Is it possible to be objective about a film in which you yourself appear as a twenty foot high visage projected across an audience like a god? When it makes you look really fat, then yes I think it is.
After the MTV Geek party last night, I wandered down Broadway to Cinema Village on the East Side of Manhattan to see the world premiere of Grant Morrison: Walking With Gods. The documentary takes a brief look at Grant Morrison’s life, but is more interested in the nuts and bolts of creation – both the book and his working process, constantly and fluidly illustrated by his work.
Thankfully for the audience, I only get around 30 seconds of screentime, along with the likes of Frazer Irving, Chris Weston, Cameron Stewart, Geoff Johns, Mark Waid, Karen Berger, Dez Skinn, JG Jones, Matt Fraction, Dan DiDio and many more. Jill Thompson, the inspiration for Ragged Robin in Invisibles is onscreen a lot, detailing her drug-inspired adventures with Grant and Frank Quitely hints at many more tales to be told.
But amongst the oddness, the experimentation, the life lived in one of Albert Hoffman’s petri dishes, what comes over most is Morrison’s pragmatism towards his life and drug experiences. It’s almost like showing the working of a science experiment, hypothesis, method, materials, results and conclusions. Life and everything you do in it as a means to an end, rather than the end in itself.
There are some significant omissions. The falling out with long-collaborator Mark Millar is alluded to, Grant talking about lies told to the Scottish press by one of his oldest friends. The influences on Morrison’s work, whether that be Moorcock or Talbot are not picked up and the picture seems missing important pieces as a result. And certain pertinent details of his fractious relationship with Alan Moore aren’t considered important. And no mention of Zoids? For shame!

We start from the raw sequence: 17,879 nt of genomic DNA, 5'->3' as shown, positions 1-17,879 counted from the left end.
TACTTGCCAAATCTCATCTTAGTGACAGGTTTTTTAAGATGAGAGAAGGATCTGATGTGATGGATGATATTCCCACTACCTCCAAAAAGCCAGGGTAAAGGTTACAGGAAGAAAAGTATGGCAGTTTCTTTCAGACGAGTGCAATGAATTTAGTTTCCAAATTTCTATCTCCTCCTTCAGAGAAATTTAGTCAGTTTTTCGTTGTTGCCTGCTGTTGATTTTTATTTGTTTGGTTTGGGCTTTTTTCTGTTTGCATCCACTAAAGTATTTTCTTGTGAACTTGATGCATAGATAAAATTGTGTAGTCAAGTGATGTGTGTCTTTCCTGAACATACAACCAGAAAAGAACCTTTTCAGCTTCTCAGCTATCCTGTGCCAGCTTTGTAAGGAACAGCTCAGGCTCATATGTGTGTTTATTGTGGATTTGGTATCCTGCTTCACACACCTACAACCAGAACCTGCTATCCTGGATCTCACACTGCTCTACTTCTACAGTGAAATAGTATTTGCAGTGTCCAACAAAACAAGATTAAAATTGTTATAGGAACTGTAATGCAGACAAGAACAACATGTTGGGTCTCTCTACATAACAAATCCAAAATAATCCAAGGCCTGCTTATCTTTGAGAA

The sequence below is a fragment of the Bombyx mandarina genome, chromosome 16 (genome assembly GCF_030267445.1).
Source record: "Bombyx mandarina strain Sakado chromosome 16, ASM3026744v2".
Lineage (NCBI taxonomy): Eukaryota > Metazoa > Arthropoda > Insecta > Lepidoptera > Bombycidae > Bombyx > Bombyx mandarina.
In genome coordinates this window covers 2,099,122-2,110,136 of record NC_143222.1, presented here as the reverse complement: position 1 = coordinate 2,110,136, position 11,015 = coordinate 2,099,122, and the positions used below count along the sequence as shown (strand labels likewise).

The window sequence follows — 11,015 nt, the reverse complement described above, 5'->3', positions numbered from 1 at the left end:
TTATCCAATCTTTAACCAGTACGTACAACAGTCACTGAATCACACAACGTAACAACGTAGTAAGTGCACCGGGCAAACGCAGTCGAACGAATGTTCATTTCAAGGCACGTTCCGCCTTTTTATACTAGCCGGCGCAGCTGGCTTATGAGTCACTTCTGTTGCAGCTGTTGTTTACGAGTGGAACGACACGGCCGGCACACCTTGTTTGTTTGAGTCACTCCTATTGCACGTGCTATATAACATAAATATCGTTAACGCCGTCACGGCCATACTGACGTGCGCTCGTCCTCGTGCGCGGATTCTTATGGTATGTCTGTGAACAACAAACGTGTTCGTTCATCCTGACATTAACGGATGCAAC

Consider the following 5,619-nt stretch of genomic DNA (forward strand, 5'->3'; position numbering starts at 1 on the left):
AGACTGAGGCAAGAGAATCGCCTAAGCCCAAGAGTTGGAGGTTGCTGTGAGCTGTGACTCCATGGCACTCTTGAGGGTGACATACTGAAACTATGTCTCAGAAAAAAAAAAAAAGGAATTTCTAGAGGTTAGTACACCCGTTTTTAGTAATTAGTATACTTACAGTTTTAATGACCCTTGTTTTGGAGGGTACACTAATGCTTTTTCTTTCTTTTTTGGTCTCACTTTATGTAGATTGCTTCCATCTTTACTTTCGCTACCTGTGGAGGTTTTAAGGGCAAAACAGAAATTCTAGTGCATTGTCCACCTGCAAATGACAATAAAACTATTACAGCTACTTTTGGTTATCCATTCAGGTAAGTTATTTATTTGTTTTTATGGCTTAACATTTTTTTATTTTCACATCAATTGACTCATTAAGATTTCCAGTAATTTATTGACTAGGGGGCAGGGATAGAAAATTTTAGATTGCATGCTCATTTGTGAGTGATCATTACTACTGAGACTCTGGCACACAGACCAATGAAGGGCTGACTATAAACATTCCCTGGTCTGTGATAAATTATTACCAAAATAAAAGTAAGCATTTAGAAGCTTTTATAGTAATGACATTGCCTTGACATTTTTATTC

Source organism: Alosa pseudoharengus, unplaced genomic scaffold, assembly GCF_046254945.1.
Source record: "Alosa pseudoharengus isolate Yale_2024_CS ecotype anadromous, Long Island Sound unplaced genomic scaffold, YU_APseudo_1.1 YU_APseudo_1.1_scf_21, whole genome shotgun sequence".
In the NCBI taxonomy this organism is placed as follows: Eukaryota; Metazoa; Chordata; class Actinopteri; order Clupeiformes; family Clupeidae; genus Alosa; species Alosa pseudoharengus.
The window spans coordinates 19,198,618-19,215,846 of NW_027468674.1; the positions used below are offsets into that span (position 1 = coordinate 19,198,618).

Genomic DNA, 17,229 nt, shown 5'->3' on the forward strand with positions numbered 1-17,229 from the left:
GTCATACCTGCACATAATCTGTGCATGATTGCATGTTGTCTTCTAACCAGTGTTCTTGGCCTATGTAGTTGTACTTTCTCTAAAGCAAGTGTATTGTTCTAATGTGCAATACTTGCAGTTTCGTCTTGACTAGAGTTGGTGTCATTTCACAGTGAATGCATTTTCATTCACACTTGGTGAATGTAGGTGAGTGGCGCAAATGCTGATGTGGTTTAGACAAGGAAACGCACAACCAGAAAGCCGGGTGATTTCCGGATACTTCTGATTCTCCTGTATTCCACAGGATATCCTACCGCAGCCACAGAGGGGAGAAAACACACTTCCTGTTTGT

But this is a thoroughly engaging picture of Grant Morrison built up from a rich cloth of threads. Douglas Rushkoff eulogising at length. Clips from the Disinformation speech. An illustrated walk through Grant’s alien abduction and encounter with Superman. Long lingering glimpses of Grant’s intensely detailed notes, thumbnails and layouts that baffle even him. And me talking about masturbation.
And there’s also a whole section which will provide new material for Marvelman conspiracy theorists, with Morrison being offered Marvelman when Alan Moore and Dez Skinn fell out over the Warrior publication and a certain letter from Morrison to Moore that may demand an entirely new chapter in the Kimota publication.
The film is beautifully shot, locations contextualising Morrison’s speeches as well as any scene in The Invisibles. For what is ostensibly a talking heads movie, it looks drop dead gorgeous, without sing the more psychedelic effects of, say, The Mindscape Of Alan Moore. And all the Warren Ellis scenes appear to be shot in the same way as he will appear in his own upcoming documentary. A kind of embedded trailer.
It’s an absorbing film that does a number of Grant’s own tricks, creating its own self-consistent statements to when Grant starts to talk about his more way-out-there beliefs and experiences, they suddenly feel as normal as going down the local store to buy a packet of cough drops. And that’s the thing. To Grant Morrison, it is…
Grant Morrison: Talking With Gods will be playing at comic conventions everywhere and then released on DVD… and who is this ugly bastard?
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